The Perfect Soldier: Special Operations, Commandos, and the Future of Us Warfare by James F. Dunnigan
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France Backs Away From The Chinese Threat
Pressure from India and the United States has apparently convinced France to not supply Pakistan with advanced radars and other electronics for the Pakistani built JF-17 jet fighter. India didn't want potential battlefield opponent Pakistan to get all these high end electronics for their new fighter. The U.S. apparently convinced France that Pakistani ally China would get access to whatever technology secrets the French equipment contained, would copy that tech, and use it for its own weapons, and export it as well.
by James Dunnigan
April 21, 2010
This was not a hard case to make. China did most of the development on the JF-17, and Chinese personnel would be involved in any effort to install French electronics in these aircraft. China has a well deserved reputation for stealing foreign technology, and putting high tech French electronics into Pakistani JF-17s, is seen as just giving the stuff to China. Pakistan also has a reputation for passing on military technology it had promised to hold close.
The French are not ready to give up the deal, worth over $8 billion. But they will not proceed unless Pakistan is able to offer terms that protect French tech secrets. Given the extent of corruption in Pakistan, that's going to be difficult.
While the Chinese steal a lot of technical information via Internet espionage, that's not as good as getting your hands on the actual hardware. Meanwhile, Pakistan wants to upgrade up to a hundred of its JF-17s this way, many of them for export. But France cannot just blow off Indian protests, as India is a much larger customer for French military equipment than Pakistan.
The JF-17 recently entered service in Pakistan. A year ago, Pakistan signed a deal to buy the next 42, of 300, JF-17s from China. These 42 will cost $14.3 million per aircraft. The final 250 will cost $12 million each. The aircraft is assembled in both Pakistan and China, with the engines coming from Russia, and most of the other components from China (which calls the aircraft the FC-1). Several countries ordered the aircraft, or are negotiating to. Pakistan will replace its MiG-21s and Mirage IIIs with the low cost JF-17s.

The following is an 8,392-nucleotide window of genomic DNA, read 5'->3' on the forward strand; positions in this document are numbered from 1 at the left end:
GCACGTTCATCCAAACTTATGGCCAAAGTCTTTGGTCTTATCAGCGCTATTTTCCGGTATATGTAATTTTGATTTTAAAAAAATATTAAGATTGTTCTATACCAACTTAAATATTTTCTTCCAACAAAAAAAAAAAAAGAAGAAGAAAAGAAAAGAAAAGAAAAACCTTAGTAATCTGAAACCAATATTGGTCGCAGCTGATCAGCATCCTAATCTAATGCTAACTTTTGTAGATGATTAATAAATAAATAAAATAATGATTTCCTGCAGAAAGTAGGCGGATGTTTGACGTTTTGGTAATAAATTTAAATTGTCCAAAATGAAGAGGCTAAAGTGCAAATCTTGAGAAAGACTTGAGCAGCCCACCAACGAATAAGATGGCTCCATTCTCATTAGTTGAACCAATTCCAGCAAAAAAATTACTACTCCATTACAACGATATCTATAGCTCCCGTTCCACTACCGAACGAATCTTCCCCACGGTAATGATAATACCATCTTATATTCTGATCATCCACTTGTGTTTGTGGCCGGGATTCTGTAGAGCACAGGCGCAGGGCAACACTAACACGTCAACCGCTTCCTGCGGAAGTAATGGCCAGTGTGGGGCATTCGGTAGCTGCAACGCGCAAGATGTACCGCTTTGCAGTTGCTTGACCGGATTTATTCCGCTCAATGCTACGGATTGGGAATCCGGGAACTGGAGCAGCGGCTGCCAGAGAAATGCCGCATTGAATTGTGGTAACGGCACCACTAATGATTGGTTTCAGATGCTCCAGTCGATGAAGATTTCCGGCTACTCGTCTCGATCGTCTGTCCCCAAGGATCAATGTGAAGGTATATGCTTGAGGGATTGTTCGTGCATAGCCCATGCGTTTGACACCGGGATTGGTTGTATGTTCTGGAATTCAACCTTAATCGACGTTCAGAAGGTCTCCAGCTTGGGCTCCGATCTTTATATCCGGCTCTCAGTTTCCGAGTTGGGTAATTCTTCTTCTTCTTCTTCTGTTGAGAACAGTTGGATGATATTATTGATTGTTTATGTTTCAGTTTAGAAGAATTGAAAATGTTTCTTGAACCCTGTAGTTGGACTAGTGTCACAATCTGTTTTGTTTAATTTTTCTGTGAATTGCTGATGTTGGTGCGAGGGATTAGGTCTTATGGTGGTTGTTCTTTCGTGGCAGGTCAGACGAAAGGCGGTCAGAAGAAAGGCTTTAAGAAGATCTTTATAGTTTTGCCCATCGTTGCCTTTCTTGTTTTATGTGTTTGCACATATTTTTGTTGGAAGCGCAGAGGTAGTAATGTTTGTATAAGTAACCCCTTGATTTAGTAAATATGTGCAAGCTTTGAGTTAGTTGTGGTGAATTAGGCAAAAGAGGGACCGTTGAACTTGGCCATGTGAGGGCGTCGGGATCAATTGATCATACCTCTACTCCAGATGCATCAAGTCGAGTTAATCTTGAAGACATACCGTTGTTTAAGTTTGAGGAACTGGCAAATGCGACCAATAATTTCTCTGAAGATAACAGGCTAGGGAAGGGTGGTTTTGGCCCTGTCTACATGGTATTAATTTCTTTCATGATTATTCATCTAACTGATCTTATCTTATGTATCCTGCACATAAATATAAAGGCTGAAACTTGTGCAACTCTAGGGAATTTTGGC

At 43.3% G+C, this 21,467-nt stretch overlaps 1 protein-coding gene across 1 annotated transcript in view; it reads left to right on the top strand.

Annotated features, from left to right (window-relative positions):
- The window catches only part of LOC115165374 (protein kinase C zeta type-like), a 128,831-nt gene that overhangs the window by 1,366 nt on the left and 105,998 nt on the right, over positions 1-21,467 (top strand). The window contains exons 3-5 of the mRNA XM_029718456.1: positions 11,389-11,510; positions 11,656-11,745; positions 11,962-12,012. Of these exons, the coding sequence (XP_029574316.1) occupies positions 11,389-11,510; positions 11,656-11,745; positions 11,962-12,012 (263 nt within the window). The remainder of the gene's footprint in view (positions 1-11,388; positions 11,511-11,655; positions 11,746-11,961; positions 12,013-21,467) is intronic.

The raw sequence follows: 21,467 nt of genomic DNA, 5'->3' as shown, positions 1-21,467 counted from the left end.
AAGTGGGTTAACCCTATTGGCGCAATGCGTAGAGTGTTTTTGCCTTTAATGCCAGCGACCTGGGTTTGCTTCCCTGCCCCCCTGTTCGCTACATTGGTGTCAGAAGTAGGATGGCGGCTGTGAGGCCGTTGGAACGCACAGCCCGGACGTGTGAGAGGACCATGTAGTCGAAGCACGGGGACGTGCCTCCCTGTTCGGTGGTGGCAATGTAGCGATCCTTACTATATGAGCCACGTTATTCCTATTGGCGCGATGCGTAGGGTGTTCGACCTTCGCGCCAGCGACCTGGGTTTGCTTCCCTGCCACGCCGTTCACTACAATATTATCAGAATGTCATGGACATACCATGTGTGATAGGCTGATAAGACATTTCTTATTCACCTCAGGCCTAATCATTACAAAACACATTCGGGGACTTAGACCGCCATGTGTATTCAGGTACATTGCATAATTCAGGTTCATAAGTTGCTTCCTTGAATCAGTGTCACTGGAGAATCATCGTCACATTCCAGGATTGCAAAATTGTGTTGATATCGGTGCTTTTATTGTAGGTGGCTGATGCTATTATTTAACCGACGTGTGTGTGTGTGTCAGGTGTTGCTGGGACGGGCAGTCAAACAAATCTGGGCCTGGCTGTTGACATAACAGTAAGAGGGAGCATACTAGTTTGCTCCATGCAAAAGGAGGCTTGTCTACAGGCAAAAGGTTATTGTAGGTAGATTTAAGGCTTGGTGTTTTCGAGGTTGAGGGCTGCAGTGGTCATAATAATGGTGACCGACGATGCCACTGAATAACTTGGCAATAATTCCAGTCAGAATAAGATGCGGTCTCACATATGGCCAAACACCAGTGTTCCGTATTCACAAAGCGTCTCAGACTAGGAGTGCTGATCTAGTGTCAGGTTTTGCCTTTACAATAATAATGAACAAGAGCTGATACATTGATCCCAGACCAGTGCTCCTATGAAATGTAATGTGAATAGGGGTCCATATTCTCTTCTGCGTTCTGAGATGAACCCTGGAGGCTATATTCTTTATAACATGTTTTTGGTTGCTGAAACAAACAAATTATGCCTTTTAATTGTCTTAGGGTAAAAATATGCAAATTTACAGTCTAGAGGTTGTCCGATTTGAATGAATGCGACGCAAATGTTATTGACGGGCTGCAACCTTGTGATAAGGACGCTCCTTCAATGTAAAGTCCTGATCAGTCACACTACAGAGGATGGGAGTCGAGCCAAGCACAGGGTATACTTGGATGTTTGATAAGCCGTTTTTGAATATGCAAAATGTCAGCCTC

When the first JF-17 fighter arrived in Pakistan three years ago, it ended over twenty years of development for what was first called the Super 7 fighter. The JF-17 was developed by China in cooperation with Pakistan, which originally only wanted to buy 150 of them. All this came about because Pakistan could not get modern fighters from anyone else, and turned to China. At the time, China had nothing comparable to the early model F-16s Pakistan already had.
The 13 ton JF-17 is meant to be a low cost alternative to the American F-16. The JF-17 is considered the equal to earlier versions of the F-16, but only 80 percent as effective as more recent F16 models. The JF-17 uses the same Russian engine, the RD-93, that is used in the MiG-29. The JF-17 design is based on a cancelled Russian project, the MiG-33.
The JF-17 can carry 3.6 tons of weapons and use radar guided and heat seeking missiles. It has max speed of nearly 2,000 kilometers an hour, an operating range of 1,300 kilometers and a max altitude of 17,700 meters (55,000 feet). China has not yet decided on whether it will use the FC-1/JF-17 itself. This is apparently because China believes its own J-10 (another local design) and J-11 (a license built Russian Su-27) are adequate for their needs. The J-10, like the JF-17, did not work out as well as was hoped. China is still relatively new to aircraft design and development. To further complicate things, China is trying to keep up with aircraft technology that continues to advance, year by year. Thus both the J-10 and JF-17s are difficult and expensive to maintain, and do not function as effectively as the designers hoped. But both aircraft work, and can probably be more useful for ground support, than air superiority. Pakistan hopes to make the JF-17 more lethal by using more experienced pilots. That often works.